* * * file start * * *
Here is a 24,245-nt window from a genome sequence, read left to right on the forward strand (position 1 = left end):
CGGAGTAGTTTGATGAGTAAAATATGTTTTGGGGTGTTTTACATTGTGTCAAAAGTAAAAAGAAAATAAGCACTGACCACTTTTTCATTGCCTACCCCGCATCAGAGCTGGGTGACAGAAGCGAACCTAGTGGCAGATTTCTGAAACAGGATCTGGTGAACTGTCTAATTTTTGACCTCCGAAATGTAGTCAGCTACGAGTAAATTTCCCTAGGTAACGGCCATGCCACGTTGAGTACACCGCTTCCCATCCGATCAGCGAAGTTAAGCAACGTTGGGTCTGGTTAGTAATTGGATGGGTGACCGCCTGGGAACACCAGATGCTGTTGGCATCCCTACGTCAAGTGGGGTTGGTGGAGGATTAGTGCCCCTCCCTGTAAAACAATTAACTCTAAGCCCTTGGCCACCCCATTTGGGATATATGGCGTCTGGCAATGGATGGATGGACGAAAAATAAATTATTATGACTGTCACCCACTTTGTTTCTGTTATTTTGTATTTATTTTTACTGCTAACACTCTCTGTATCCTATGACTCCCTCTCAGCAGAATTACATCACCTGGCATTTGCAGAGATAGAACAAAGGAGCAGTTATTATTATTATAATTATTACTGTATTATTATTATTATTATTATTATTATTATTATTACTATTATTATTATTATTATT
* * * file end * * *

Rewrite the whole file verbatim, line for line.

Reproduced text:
Here is a 24,245-nt window from a genome sequence, read left to right on the forward strand (position 1 = left end):
CGGAGTAGTTTGATGAGTAAAATATGTTTTGGGGTGTTTTACATTGTGTCAAAAGTAAAAAGAAAATAAGCACTGACCACTTTTTCATTGCCTACCCCGCATCAGAGCTGGGTGACAGAAGCGAACCTAGTGGCAGATTTCTGAAACAGGATCTGGTGAACTGTCTAATTTTTGACCTCCGAAATGTAGTCAGCTACGAGTAAATTTCCCTAGGTAACGGCCATGCCACGTTGAGTACACCGCTTCCCATCCGATCAGCGAAGTTAAGCAACGTTGGGTCTGGTTAGTAATTGGATGGGTGACCGCCTGGGAACACCAGATGCTGTTGGCATCCCTACGTCAAGTGGGGTTGGTGGAGGATTAGTGCCCCTCCCTGTAAAACAATTAACTCTAAGCCCTTGGCCACCCCATTTGGGATATATGGCGTCTGGCAATGGATGGATGGACGAAAAATAAATTATTATGACTGTCACCCACTTTGTTTCTGTTATTTTGTATTTATTTTTACTGCTAACACTCTCTGTATCCTATGACTCCCTCTCAGCAGAATTACATCACCTGGCATTTGCAGAGATAGAACAAAGGAGCAGTTATTATTATTATAATTATTACTGTATTATTATTATTATTATTATTATTATTATTATTACTATTATTATTATTATTATT